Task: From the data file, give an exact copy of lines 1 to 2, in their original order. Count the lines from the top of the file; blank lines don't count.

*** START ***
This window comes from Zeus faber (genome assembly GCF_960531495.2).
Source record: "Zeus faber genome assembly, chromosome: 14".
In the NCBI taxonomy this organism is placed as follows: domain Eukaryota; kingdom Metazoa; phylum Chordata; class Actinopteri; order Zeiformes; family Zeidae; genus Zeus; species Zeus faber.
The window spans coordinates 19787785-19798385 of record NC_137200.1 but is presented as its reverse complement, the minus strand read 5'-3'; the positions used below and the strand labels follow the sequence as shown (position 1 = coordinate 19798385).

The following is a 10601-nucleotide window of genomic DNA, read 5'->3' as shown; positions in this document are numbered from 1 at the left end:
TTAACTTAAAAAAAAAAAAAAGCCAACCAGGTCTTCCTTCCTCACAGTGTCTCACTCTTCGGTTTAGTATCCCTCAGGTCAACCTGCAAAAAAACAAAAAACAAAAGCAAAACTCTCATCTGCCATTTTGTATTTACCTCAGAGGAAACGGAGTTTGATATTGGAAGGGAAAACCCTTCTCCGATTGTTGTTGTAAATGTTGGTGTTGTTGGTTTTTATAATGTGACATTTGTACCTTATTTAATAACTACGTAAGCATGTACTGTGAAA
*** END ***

This window comes from Zeus faber (genome assembly GCF_960531495.2).
Source record: "Zeus faber genome assembly, chromosome: 14".